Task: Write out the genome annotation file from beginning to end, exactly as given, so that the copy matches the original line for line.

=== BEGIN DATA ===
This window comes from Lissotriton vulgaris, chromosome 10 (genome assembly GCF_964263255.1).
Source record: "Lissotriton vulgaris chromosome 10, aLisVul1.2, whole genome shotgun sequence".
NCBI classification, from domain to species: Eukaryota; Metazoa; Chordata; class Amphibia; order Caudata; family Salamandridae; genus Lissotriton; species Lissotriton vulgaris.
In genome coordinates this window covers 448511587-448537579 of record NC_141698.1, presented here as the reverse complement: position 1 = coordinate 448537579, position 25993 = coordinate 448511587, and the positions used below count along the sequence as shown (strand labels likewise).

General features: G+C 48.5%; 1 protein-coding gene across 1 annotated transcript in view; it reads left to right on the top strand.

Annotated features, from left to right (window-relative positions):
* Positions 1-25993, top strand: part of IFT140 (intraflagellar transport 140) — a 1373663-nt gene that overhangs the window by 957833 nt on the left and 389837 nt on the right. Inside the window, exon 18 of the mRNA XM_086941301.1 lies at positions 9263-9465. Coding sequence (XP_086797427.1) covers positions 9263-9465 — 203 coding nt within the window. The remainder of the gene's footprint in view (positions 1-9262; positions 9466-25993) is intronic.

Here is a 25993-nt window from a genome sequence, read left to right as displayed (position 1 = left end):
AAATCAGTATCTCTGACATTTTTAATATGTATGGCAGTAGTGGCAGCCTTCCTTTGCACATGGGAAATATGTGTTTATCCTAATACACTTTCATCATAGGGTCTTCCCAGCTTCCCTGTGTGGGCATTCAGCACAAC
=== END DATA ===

This window comes from Lissotriton vulgaris, chromosome 10 (genome assembly GCF_964263255.1).
Source record: "Lissotriton vulgaris chromosome 10, aLisVul1.2, whole genome shotgun sequence".
NCBI classification, from domain to species: Eukaryota; Metazoa; Chordata; class Amphibia; order Caudata; family Salamandridae; genus Lissotriton; species Lissotriton vulgaris.
In genome coordinates this window covers 448511587-448537579 of record NC_141698.1, presented here as the reverse complement: position 1 = coordinate 448537579, position 25993 = coordinate 448511587, and the positions used below count along the sequence as shown (strand labels likewise).

General features: G+C 48.5%; 1 protein-coding gene across 1 annotated transcript in view; it reads left to right on the top strand.

Annotated features, from left to right (window-relative positions):
* Positions 1-25993, top strand: part of IFT140 (intraflagellar transport 140) — a 1373663-nt gene that overhangs the window by 957833 nt on the left and 389837 nt on the right. Inside the window, exon 18 of the mRNA XM_086941301.1 lies at positions 9263-9465. Coding sequence (XP_086797427.1) covers positions 9263-9465 — 203 coding nt within the window. The remainder of the gene's footprint in view (positions 1-9262; positions 9466-25993) is intronic.

Here is a 25993-nt window from a genome sequence, read left to right as displayed (position 1 = left end):
AAATCAGTATCTCTGACATTTTTAATATGTATGGCAGTAGTGGCAGCCTTCCTTTGCACATGGGAAATATGTGTTTATCCTAATACACTTTCATCATAGGGTCTTCCCAGCTTCCCTGTGTGGGCATTCAGCACAAC